The Ahmadiyya Muslim Jama’at Peace Symposium was held on the theme “Love for All, Hatred for None”, in August 2017 in Auckland. Our executive member Simon Harrison was asked to provide a Buddhist perspective on the topic “Loyalty to State or Faith?”
Simon began by making it clear that rather than representing all of Buddhism, he was speaking as a student of one particular tradition of Buddhist teachings. He told the story of how Prince Siddhartha renounced his royal role and dedicated himself to finding “abiding peace”, noting that from that perspective the Buddha could be seen as choosing “faith” over “state”.
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The Religious Diversity Centre organised and hosted the inaugural meeting of national religious leaders representing the wide variety of faith and belief groups throughout Aotearoa New Zealand on 15 November 2017 at the Religious Diversity Centre in Auckland. Archbishops and other leaders from Christian denominations, as well as representatives from Hindu, Sikh, Muslim, Bahá’í, Buddhist, Jewish, Latter Day Saints and the Rātana Church communities were present.
Jocelyn Armstrong, Chairperson of the Centre Trust, shared a message from the Centre’s patron, the Rt Hon Helen Clark, who wrote “Understanding and tolerance between faiths play a vital part in maintaining peace and harmony within and between societies.”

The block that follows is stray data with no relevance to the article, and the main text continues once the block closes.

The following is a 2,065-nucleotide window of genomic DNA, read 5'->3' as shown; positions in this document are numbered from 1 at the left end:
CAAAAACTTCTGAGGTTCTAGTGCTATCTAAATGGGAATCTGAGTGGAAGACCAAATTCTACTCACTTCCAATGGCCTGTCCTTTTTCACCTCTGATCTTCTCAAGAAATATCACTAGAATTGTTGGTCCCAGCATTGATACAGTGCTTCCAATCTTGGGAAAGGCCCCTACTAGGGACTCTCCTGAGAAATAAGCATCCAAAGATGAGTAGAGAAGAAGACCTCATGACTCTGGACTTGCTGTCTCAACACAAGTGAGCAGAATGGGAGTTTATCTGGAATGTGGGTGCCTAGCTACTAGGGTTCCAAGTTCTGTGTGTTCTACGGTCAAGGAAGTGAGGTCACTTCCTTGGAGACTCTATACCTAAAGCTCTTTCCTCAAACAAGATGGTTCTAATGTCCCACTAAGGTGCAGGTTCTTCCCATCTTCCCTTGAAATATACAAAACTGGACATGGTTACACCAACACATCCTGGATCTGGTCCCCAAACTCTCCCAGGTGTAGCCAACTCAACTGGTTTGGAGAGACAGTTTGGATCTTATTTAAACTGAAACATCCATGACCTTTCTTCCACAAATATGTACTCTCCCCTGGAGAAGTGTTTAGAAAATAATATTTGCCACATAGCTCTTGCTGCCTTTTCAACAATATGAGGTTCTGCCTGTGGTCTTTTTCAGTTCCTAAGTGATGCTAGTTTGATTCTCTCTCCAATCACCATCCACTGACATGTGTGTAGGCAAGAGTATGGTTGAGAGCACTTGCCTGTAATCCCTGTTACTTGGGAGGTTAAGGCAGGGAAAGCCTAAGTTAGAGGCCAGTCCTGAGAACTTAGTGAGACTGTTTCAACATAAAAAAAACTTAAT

The group confirmed their commitment to respecting religious diversity in New Zealand, ensuring that people of all faiths can live in harmony. In addition, the leaders shared the following concerns which need urgent action:
- The growing levels inequality and poverty in New Zealand, which can only be solved through addressing structural issues.
- The need for increased levels of training for teachers to feel confident in bringing religious diversity education into classrooms. By improving understanding of each other’s commonalities and differences, we will be able to increase religious harmony in New Zealand.
- The importance of recognising the climate crisis as an urgent issue for human beings, which impacts the well-being of everyone on the planet.
The leaders are already working within their own faith communities to implement solutions to these issues but are calling for wider collective action and advocacy. Lasting solutions require action from central and local government as well as from civil society.
The religious leaders committed to working together to provide leadership at a time of global turmoil, and look forward to meeting regularly to achieve these and other aims.